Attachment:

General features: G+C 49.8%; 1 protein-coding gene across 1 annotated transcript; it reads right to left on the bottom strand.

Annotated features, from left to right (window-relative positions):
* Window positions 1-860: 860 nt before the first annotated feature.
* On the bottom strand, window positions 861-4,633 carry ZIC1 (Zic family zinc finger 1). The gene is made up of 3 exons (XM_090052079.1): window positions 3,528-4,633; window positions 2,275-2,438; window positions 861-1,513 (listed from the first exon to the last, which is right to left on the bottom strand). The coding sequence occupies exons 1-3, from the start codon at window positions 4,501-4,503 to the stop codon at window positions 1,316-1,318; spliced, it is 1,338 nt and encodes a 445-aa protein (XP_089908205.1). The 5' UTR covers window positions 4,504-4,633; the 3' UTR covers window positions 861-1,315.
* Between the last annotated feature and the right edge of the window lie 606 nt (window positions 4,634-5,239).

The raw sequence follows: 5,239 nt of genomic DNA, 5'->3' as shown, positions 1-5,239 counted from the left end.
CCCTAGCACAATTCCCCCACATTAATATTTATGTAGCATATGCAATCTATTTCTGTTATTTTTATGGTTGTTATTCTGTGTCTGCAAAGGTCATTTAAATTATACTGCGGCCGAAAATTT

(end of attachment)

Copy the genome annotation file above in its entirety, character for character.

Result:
General features: G+C 49.8%; 1 protein-coding gene across 1 annotated transcript; it reads right to left on the bottom strand.

Annotated features, from left to right (window-relative positions):
* Window positions 1-860: 860 nt before the first annotated feature.
* On the bottom strand, window positions 861-4,633 carry ZIC1 (Zic family zinc finger 1). The gene is made up of 3 exons (XM_090052079.1): window positions 3,528-4,633; window positions 2,275-2,438; window positions 861-1,513 (listed from the first exon to the last, which is right to left on the bottom strand). The coding sequence occupies exons 1-3, from the start codon at window positions 4,501-4,503 to the stop codon at window positions 1,316-1,318; spliced, it is 1,338 nt and encodes a 445-aa protein (XP_089908205.1). The 5' UTR covers window positions 4,504-4,633; the 3' UTR covers window positions 861-1,315.
* Between the last annotated feature and the right edge of the window lie 606 nt (window positions 4,634-5,239).

The raw sequence follows: 5,239 nt of genomic DNA, 5'->3' as shown, positions 1-5,239 counted from the left end.
CCCTAGCACAATTCCCCCACATTAATATTTATGTAGCATATGCAATCTATTTCTGTTATTTTTATGGTTGTTATTCTGTGTCTGCAAAGGTCATTTAAATTATACTGCGGCCGAAAATTT